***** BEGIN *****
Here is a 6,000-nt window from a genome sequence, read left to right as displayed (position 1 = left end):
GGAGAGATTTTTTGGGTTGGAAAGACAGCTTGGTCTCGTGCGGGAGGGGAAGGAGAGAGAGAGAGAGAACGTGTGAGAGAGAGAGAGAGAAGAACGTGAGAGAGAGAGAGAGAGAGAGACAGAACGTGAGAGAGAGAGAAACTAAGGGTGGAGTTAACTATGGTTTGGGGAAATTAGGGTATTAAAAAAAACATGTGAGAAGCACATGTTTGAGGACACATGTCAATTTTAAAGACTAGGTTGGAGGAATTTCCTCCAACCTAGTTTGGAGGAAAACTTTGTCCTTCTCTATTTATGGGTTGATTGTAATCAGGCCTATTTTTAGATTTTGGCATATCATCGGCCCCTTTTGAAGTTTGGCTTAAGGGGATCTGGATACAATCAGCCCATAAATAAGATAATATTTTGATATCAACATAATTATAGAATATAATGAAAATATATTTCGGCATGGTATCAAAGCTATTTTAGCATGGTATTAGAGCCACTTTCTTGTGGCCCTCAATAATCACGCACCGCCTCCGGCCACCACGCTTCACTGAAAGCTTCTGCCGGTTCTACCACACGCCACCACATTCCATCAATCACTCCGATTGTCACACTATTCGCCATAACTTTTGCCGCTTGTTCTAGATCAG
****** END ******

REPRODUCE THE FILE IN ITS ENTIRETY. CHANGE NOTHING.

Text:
Here is a 6,000-nt window from a genome sequence, read left to right as displayed (position 1 = left end):
GGAGAGATTTTTTGGGTTGGAAAGACAGCTTGGTCTCGTGCGGGAGGGGAAGGAGAGAGAGAGAGAGAACGTGTGAGAGAGAGAGAGAGAAGAACGTGAGAGAGAGAGAGAGAGAGAGACAGAACGTGAGAGAGAGAGAAACTAAGGGTGGAGTTAACTATGGTTTGGGGAAATTAGGGTATTAAAAAAAACATGTGAGAAGCACATGTTTGAGGACACATGTCAATTTTAAAGACTAGGTTGGAGGAATTTCCTCCAACCTAGTTTGGAGGAAAACTTTGTCCTTCTCTATTTATGGGTTGATTGTAATCAGGCCTATTTTTAGATTTTGGCATATCATCGGCCCCTTTTGAAGTTTGGCTTAAGGGGATCTGGATACAATCAGCCCATAAATAAGATAATATTTTGATATCAACATAATTATAGAATATAATGAAAATATATTTCGGCATGGTATCAAAGCTATTTTAGCATGGTATTAGAGCCACTTTCTTGTGGCCCTCAATAATCACGCACCGCCTCCGGCCACCACGCTTCACTGAAAGCTTCTGCCGGTTCTACCACACGCCACCACATTCCATCAATCACTCCGATTGTCACACTATTCGCCATAACTTTTGCCGCTTGTTCTAGATCAG